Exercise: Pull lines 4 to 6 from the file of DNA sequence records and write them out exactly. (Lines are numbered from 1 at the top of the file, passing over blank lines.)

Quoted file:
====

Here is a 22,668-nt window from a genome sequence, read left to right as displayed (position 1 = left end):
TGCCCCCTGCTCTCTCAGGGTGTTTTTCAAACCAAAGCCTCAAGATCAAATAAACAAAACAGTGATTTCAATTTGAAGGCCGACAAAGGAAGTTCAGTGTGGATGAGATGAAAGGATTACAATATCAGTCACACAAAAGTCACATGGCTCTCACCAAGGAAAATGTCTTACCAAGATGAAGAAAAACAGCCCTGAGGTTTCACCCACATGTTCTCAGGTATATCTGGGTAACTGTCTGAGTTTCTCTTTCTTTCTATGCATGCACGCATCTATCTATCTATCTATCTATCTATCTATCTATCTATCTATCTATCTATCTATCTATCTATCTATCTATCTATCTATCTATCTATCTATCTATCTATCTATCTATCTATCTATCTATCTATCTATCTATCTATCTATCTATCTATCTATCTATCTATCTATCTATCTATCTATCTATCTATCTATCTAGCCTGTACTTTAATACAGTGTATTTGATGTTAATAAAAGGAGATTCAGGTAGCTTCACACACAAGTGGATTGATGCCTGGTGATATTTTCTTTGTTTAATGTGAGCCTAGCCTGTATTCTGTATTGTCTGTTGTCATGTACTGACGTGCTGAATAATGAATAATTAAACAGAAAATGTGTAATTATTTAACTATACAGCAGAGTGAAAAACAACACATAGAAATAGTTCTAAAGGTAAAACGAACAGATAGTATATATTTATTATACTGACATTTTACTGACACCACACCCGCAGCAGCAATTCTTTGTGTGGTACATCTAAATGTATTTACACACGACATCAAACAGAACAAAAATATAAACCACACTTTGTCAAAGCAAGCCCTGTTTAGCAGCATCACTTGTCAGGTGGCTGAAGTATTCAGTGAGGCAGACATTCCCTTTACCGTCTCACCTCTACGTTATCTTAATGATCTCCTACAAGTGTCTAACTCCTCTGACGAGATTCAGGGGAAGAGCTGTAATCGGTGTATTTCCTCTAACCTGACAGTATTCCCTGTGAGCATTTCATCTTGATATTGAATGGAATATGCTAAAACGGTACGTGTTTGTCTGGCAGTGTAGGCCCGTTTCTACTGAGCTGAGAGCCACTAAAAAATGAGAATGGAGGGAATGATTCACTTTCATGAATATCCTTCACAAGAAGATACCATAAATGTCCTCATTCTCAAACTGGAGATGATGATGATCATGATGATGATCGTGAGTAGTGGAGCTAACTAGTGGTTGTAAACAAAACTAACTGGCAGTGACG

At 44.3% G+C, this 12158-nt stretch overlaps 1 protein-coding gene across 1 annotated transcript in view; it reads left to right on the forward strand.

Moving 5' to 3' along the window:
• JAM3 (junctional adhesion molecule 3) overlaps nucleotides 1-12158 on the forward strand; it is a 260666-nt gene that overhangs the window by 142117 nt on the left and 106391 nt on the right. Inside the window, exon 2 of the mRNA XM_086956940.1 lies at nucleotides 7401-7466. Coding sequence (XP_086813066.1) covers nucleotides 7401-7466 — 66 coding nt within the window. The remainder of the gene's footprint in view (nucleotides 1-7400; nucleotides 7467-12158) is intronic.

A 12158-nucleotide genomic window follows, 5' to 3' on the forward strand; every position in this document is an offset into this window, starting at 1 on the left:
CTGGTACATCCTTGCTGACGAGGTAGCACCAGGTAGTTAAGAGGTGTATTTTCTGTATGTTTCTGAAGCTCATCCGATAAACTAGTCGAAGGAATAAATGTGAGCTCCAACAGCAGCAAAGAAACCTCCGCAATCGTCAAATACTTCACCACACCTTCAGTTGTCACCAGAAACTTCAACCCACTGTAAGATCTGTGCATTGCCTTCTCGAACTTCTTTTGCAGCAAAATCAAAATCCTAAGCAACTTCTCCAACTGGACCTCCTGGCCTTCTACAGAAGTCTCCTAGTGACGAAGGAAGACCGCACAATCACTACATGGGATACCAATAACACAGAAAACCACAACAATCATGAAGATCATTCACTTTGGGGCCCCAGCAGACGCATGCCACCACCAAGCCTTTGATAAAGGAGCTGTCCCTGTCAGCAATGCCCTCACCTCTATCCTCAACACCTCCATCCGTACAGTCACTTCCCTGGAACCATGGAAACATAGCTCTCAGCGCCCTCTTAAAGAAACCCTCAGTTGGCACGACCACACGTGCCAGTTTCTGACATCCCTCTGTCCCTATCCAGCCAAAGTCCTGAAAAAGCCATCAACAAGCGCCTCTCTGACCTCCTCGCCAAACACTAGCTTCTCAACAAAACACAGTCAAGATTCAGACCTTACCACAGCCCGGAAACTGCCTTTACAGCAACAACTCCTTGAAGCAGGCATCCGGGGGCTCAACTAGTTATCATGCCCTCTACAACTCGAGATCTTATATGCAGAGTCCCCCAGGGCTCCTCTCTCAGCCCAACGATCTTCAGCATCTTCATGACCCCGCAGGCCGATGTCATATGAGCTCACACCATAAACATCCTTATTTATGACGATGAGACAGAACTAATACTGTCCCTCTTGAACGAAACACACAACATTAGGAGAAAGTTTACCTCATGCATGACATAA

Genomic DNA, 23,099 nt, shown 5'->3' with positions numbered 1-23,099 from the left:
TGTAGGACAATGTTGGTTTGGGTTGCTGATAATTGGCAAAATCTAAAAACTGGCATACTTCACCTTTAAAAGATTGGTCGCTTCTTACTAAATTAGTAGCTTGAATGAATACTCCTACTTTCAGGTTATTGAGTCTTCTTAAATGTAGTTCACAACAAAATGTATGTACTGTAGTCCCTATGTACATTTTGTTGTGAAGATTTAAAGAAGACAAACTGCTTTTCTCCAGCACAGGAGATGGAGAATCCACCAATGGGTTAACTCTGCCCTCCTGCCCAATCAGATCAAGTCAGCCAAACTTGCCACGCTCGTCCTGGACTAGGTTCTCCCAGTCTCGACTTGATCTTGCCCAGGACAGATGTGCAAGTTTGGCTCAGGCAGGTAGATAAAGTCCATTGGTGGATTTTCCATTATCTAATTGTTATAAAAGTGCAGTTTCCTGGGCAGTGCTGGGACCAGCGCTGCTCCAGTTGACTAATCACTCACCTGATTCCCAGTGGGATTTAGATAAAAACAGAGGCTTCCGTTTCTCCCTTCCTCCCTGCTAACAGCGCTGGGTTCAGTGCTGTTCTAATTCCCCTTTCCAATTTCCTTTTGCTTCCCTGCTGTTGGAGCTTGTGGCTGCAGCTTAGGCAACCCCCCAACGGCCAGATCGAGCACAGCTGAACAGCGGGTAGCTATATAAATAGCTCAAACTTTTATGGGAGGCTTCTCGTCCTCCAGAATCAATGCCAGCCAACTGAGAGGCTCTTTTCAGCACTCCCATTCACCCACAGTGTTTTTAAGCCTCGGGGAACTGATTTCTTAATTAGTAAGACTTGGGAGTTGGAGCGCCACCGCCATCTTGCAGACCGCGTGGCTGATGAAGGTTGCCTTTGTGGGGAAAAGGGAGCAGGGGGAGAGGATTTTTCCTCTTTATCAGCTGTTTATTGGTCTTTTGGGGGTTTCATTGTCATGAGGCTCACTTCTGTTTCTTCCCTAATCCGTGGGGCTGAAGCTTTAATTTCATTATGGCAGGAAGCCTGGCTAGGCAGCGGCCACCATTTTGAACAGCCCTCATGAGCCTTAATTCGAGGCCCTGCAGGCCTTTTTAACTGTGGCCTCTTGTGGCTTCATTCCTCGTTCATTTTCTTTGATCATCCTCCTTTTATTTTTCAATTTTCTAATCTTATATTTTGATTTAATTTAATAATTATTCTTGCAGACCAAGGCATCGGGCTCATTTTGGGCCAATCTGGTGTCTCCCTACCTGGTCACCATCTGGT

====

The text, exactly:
Moving 5' to 3' along the window:
• JAM3 (junctional adhesion molecule 3) overlaps nucleotides 1-12158 on the forward strand; it is a 260666-nt gene that overhangs the window by 142117 nt on the left and 106391 nt on the right. Inside the window, exon 2 of the mRNA XM_086956940.1 lies at nucleotides 7401-7466. Coding sequence (XP_086813066.1) covers nucleotides 7401-7466 — 66 coding nt within the window. The remainder of the gene's footprint in view (nucleotides 1-7400; nucleotides 7467-12158) is intronic.

A 12158-nucleotide genomic window follows, 5' to 3' on the forward strand; every position in this document is an offset into this window, starting at 1 on the left: